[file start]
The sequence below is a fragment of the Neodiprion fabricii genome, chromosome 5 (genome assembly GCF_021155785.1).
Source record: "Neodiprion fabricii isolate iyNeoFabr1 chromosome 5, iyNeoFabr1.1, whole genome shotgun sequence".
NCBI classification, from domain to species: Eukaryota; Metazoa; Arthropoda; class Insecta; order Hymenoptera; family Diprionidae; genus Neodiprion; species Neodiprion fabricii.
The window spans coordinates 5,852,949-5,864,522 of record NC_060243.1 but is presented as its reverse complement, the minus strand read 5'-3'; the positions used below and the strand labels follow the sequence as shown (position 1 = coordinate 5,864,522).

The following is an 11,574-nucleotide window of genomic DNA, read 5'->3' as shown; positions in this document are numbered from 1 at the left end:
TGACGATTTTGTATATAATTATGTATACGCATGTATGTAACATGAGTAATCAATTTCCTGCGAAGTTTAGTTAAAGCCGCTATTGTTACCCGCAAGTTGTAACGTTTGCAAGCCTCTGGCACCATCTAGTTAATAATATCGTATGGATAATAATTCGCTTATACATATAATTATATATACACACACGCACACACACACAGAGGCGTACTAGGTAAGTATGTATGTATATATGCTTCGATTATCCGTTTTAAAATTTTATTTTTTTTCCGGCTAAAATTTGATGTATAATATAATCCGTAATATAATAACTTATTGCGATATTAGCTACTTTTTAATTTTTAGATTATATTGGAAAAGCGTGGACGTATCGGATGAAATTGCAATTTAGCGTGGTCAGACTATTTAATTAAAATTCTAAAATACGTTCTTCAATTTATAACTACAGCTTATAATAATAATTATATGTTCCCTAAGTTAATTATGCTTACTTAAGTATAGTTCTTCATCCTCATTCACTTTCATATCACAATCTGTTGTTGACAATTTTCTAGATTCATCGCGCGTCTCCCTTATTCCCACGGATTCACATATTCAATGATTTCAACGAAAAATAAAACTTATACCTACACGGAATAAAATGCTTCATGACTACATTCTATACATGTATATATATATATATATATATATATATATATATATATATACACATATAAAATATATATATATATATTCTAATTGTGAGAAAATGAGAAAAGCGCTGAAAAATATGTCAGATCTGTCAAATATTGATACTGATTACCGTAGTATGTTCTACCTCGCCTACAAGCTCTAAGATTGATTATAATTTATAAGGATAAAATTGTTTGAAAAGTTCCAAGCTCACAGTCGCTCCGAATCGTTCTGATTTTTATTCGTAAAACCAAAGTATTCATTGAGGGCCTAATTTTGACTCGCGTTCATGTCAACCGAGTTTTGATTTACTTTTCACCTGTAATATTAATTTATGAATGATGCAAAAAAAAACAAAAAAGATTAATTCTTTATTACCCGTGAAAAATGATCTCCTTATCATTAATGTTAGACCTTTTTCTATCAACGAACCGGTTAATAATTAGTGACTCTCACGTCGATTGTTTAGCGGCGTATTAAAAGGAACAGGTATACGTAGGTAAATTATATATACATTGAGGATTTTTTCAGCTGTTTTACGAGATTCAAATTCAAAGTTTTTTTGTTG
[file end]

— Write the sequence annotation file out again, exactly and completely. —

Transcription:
The sequence below is a fragment of the Neodiprion fabricii genome, chromosome 5 (genome assembly GCF_021155785.1).
Source record: "Neodiprion fabricii isolate iyNeoFabr1 chromosome 5, iyNeoFabr1.1, whole genome shotgun sequence".
NCBI classification, from domain to species: Eukaryota; Metazoa; Arthropoda; class Insecta; order Hymenoptera; family Diprionidae; genus Neodiprion; species Neodiprion fabricii.
The window spans coordinates 5,852,949-5,864,522 of record NC_060243.1 but is presented as its reverse complement, the minus strand read 5'-3'; the positions used below and the strand labels follow the sequence as shown (position 1 = coordinate 5,864,522).

The following is an 11,574-nucleotide window of genomic DNA, read 5'->3' as shown; positions in this document are numbered from 1 at the left end:
TGACGATTTTGTATATAATTATGTATACGCATGTATGTAACATGAGTAATCAATTTCCTGCGAAGTTTAGTTAAAGCCGCTATTGTTACCCGCAAGTTGTAACGTTTGCAAGCCTCTGGCACCATCTAGTTAATAATATCGTATGGATAATAATTCGCTTATACATATAATTATATATACACACACGCACACACACACAGAGGCGTACTAGGTAAGTATGTATGTATATATGCTTCGATTATCCGTTTTAAAATTTTATTTTTTTTCCGGCTAAAATTTGATGTATAATATAATCCGTAATATAATAACTTATTGCGATATTAGCTACTTTTTAATTTTTAGATTATATTGGAAAAGCGTGGACGTATCGGATGAAATTGCAATTTAGCGTGGTCAGACTATTTAATTAAAATTCTAAAATACGTTCTTCAATTTATAACTACAGCTTATAATAATAATTATATGTTCCCTAAGTTAATTATGCTTACTTAAGTATAGTTCTTCATCCTCATTCACTTTCATATCACAATCTGTTGTTGACAATTTTCTAGATTCATCGCGCGTCTCCCTTATTCCCACGGATTCACATATTCAATGATTTCAACGAAAAATAAAACTTATACCTACACGGAATAAAATGCTTCATGACTACATTCTATACATGTATATATATATATATATATATATATATATATATATATATACACATATAAAATATATATATATATATTCTAATTGTGAGAAAATGAGAAAAGCGCTGAAAAATATGTCAGATCTGTCAAATATTGATACTGATTACCGTAGTATGTTCTACCTCGCCTACAAGCTCTAAGATTGATTATAATTTATAAGGATAAAATTGTTTGAAAAGTTCCAAGCTCACAGTCGCTCCGAATCGTTCTGATTTTTATTCGTAAAACCAAAGTATTCATTGAGGGCCTAATTTTGACTCGCGTTCATGTCAACCGAGTTTTGATTTACTTTTCACCTGTAATATTAATTTATGAATGATGCAAAAAAAAACAAAAAAGATTAATTCTTTATTACCCGTGAAAAATGATCTCCTTATCATTAATGTTAGACCTTTTTCTATCAACGAACCGGTTAATAATTAGTGACTCTCACGTCGATTGTTTAGCGGCGTATTAAAAGGAACAGGTATACGTAGGTAAATTATATATACATTGAGGATTTTTTCAGCTGTTTTACGAGATTCAAATTCAAAGTTTTTTTGTTG